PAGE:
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Effect of Weather Variables on Strawberry Leather Rot Epidemics. K. M. Reynolds, Former postdoctoral research associate, Department of Plant Pathology, The Ohio State University (OSU), Ohio Agricultural Research and Development Center (OARDC), Wooster 44691, Current address: Forest Sciences Laboratory, USDA Forest Service, Anchorage, AK 99501; L. V. Madden, and M. A. Ellis. Associate professors, respectively, Department of Plant Pathology, The Ohio State University (OSU), Ohio Agricultural Research and Development Center (OARDC), Wooster 44691. Phytopathology 78:822-827. Accepted for publication 7 January 1988. Copyright 1988 The American Phytopathological Society. DOI: 10.1094/Phyto-78-822.

Epidemic development of strawberry leather rot, caused by Phytophthora cactorum, which is spread by rain splash dispersal, was monitored in six field plots in 1986 and eight in 1987. Each plot was 2 m long and three rows wide. In 1986, straw mulch was removed from the interior aisles in three plots (nonstraw plots) and left on the two exterior aisles, and no straw was removed from the remaining three plots (straw plots). In 1987, straw was removed from the interior aisles of six of the eight plots. Plots were infested in mid-May with strawberry fruit on which P. cactorum was sporulating. Assessments of incidence of cyme infection (i.e., proportion of tagged cymes with one or more infected fruit) on each side of each aisle were made 5 days after each rain event on the nonstraw plots, whereas assessments in the straw plots were only made on the last assessment date in both years. By early June 1986, cyme infection was >60% in all but two of the interior aisles and < 10% in both of the exterior aisles in the nonstraw plots and the straw plots. Incidence of cyme infection in 1987 in the straw and nonstraw was similar to that observed in the respective plot types in 1986. Regression analyses were used to examine the relationship between change in logit of cyme infection incidence, rainfall, and either selected weather variables or indices derived from the selected weather variables. Both the weather variables and the indices were calculated for the sporulation period immediately preceding a rain event and for the infection period immediately following a rain event. Stepwise regressions using the weather variables always yielded predictive models that differed significantly between years, whereas regressions using indices for sporulation, infection, and dispersal yielded a common model for the 2 yr.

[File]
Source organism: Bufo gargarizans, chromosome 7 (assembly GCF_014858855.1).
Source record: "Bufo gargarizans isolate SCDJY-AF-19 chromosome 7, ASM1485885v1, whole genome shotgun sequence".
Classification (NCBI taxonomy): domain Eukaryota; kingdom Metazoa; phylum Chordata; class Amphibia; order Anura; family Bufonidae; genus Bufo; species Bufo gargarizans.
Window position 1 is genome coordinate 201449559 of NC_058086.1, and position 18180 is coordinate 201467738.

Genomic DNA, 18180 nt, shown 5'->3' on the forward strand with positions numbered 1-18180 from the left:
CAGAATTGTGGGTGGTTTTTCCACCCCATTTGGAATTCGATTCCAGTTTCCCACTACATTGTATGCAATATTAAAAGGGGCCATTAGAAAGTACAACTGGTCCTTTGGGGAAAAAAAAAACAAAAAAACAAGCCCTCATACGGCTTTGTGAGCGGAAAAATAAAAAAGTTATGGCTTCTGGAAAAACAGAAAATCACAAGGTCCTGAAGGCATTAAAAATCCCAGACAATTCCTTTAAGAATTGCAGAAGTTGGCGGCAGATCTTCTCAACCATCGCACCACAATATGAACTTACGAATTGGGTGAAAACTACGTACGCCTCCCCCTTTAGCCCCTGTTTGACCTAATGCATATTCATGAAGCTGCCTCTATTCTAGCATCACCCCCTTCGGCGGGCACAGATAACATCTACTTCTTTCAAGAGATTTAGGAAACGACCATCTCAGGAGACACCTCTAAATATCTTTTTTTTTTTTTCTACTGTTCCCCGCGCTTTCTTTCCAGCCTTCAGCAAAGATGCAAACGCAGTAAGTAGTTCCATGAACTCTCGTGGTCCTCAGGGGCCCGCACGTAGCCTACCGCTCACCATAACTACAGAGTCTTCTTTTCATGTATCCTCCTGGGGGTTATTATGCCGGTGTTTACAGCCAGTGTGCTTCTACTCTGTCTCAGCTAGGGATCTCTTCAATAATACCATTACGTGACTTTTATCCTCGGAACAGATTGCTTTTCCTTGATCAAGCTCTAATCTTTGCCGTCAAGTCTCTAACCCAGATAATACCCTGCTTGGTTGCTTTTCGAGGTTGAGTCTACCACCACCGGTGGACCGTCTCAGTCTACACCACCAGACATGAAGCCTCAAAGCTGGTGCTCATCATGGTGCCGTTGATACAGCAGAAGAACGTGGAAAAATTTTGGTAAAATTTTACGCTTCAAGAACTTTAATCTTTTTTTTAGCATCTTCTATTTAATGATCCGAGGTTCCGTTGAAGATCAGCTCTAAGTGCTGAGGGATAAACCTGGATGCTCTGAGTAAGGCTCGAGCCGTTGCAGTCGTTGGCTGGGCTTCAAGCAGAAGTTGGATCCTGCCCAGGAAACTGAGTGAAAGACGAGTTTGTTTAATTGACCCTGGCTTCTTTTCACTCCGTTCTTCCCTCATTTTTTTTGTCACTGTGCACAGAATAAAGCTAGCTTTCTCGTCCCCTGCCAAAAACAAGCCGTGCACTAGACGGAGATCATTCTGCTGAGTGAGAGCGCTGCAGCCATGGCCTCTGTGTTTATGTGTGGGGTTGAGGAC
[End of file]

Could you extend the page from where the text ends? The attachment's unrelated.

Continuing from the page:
Additional keywords: disease prediction, Fragaria ananassa, quantitative epidemiology.